JIS News

The Jamaica Copyright Licensing Agency (JAMCOPY) on (Nov. 16), disbursed more than $1.08 million in royalties to authors and publishers, who have been affiliated with the agency as of September 2006.
The money represents part proceeds from the reprographic licensing arrangement between the government of Jamaica and JAMCOPY, under which public sector agencies are required to pay for the use of protected material. Of the amount, $548,000 was distributed equally among 68 authors, while 12 publishers shared $540,000.
At the presentation ceremony held at the agency’s Ruthven Road office, Shirley Carby, Chairman of JAMCOPY, explained that “they (authors and publishers creators) have signed an agreement, which has mandated JAMCOPY to manage their reprographic reproduction rights popularly referred to as photocopying, but extending these days to digital aspects as well”. She informed that the total number of JAMCOPY affiliates, consisting of authors and publishers, has grown to 80 from 46 last year.
Meanwhile, Mrs. Carby said that one of the problems facing the copyright industry was the illegal photocopying of published work. “We are very concerned about the illegal photocopying that is currently taking place within schools or on behalf of schools throughout the country. This is impacting on the sales of the finished books and threaten the livelihood of authors and publishers,” she lamented.
Minister of Industry, Technology, and Commerce, Phillip Paulwell, in his remarks at the function, also expressed concern about the high levels of unauthorized photocopying within workplaces and schools.
“Works have been copied with scant regard for the rights of the authors. Some may even take it for granted that once they have purchased one copy of a particular publication, then they are entitled to copy and distribute the entire work. Left unremunerated and without the consent of authors and publishers, photocopying can pose a threat to all involved in publishing,” Mr. Paulwell pointed out.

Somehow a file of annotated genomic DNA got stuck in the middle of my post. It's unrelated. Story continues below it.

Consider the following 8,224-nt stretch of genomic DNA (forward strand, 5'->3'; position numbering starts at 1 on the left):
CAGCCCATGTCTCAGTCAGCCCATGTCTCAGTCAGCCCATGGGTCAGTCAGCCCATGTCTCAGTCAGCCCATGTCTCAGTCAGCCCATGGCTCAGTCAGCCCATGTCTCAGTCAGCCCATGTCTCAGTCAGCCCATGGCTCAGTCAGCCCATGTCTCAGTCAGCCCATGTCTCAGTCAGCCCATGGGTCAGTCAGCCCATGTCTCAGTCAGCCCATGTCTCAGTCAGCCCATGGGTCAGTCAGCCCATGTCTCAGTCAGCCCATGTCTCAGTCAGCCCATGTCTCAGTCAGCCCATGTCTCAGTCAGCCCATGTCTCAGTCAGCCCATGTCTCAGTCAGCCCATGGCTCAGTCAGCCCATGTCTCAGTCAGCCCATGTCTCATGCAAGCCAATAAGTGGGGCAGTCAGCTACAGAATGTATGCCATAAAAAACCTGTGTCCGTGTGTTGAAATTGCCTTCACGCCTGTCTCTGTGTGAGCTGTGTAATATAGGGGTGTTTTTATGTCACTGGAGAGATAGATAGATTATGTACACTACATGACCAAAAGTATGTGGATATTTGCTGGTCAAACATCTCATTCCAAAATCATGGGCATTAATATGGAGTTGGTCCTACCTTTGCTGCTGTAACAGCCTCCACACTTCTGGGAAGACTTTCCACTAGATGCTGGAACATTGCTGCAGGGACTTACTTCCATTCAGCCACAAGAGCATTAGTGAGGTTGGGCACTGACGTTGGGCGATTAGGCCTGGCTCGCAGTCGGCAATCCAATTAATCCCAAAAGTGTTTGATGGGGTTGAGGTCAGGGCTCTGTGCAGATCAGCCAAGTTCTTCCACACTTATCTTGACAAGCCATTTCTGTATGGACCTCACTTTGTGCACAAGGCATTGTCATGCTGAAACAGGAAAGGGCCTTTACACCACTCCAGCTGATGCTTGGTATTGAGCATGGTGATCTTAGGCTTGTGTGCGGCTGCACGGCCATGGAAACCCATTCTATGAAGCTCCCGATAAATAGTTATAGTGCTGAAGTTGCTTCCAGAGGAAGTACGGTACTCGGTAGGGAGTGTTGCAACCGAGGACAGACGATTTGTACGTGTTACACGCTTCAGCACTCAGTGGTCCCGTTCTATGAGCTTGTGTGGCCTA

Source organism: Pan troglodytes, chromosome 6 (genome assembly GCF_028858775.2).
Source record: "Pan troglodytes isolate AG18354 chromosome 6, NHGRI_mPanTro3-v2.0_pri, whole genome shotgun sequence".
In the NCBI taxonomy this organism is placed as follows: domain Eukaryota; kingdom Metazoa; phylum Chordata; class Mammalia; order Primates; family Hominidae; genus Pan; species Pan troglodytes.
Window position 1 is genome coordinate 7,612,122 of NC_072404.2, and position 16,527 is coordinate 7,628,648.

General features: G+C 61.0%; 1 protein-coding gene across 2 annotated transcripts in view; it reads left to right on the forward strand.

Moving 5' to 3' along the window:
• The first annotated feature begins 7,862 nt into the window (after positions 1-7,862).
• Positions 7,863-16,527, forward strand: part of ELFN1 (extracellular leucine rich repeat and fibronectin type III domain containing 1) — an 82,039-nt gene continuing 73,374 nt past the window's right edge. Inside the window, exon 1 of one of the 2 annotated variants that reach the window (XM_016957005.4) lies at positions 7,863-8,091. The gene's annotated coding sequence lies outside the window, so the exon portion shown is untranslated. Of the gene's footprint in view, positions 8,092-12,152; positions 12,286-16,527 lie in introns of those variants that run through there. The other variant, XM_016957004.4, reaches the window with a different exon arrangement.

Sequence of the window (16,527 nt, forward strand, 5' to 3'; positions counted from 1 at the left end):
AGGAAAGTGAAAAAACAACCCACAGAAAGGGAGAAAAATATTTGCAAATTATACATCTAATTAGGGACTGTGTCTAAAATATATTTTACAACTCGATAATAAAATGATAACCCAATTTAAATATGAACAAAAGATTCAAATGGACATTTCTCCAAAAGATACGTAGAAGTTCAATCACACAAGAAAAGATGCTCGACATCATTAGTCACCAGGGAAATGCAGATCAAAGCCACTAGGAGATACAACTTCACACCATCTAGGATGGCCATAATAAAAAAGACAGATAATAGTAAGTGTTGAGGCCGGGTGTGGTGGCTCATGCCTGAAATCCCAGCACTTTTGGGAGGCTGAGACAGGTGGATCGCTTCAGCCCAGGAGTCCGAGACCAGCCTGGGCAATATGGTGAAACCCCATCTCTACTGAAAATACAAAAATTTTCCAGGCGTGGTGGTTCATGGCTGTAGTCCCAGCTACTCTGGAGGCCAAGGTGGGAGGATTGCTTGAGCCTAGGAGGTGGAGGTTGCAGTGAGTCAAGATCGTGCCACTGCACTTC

He argued that while some persons may say that the licensing arrangement between JAMCOPY and the government was expensive, “on the other hand, this is a payment for use, which benefits authors, and eventually the entire nation. Ensuring remuneration for our authors and publishers encourages creativity and provides incentives for publishers to invest in new products and services”.
According to the Technology Minister, the distribution of royalties demonstrates “that Intellectual Property (IP) protection is now a critical factor in the way we do business and in order for us to remain relevant to the regional and global economy”.
“Faced with the increasing threat from our regional and global competitors, our drive is now towards a knowledge-based society, in which IP protection is vital, including our literary, dramatic, artistic and musical works,” he said.
The government, Minister Paulwell noted further, regarded IP rights as fundamental to the country’s development, and would continue to provide a high level of protection for authors, publishers and other rights holders.
“An effective IP system places us in a better position to combine the world of ideas with the world of commerce, as we continue to promote investments in creative work, foster creativity, and ensure the moral and economic interests of our authors and publishers,” he stated.